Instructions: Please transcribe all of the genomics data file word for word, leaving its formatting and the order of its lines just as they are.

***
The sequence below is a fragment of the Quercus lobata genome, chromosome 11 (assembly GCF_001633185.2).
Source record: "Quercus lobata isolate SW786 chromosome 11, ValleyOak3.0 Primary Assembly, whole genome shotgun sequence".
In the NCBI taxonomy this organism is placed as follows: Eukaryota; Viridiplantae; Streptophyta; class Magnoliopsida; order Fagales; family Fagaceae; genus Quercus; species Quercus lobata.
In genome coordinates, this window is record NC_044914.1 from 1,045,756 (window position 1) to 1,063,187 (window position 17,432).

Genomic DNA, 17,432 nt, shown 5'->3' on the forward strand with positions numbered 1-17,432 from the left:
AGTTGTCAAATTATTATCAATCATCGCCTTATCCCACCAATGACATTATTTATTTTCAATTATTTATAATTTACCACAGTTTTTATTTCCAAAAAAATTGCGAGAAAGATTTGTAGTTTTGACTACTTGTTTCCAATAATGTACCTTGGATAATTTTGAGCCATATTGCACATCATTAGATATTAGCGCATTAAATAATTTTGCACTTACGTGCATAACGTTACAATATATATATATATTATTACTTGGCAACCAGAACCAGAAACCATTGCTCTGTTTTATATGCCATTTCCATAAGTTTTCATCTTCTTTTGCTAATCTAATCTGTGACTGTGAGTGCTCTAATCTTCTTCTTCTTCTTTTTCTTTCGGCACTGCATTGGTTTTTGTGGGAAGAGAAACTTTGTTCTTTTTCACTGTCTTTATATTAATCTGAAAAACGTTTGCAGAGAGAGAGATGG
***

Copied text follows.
The sequence below is a fragment of the Quercus lobata genome, chromosome 11 (assembly GCF_001633185.2).
Source record: "Quercus lobata isolate SW786 chromosome 11, ValleyOak3.0 Primary Assembly, whole genome shotgun sequence".
In the NCBI taxonomy this organism is placed as follows: Eukaryota; Viridiplantae; Streptophyta; class Magnoliopsida; order Fagales; family Fagaceae; genus Quercus; species Quercus lobata.
In genome coordinates, this window is record NC_044914.1 from 1,045,756 (window position 1) to 1,063,187 (window position 17,432).

Genomic DNA, 17,432 nt, shown 5'->3' on the forward strand with positions numbered 1-17,432 from the left:
AGTTGTCAAATTATTATCAATCATCGCCTTATCCCACCAATGACATTATTTATTTTCAATTATTTATAATTTACCACAGTTTTTATTTCCAAAAAAATTGCGAGAAAGATTTGTAGTTTTGACTACTTGTTTCCAATAATGTACCTTGGATAATTTTGAGCCATATTGCACATCATTAGATATTAGCGCATTAAATAATTTTGCACTTACGTGCATAACGTTACAATATATATATATATTATTACTTGGCAACCAGAACCAGAAACCATTGCTCTGTTTTATATGCCATTTCCATAAGTTTTCATCTTCTTTTGCTAATCTAATCTGTGACTGTGAGTGCTCTAATCTTCTTCTTCTTCTTTTTCTTTCGGCACTGCATTGGTTTTTGTGGGAAGAGAAACTTTGTTCTTTTTCACTGTCTTTATATTAATCTGAAAAACGTTTGCAGAGAGAGAGATGG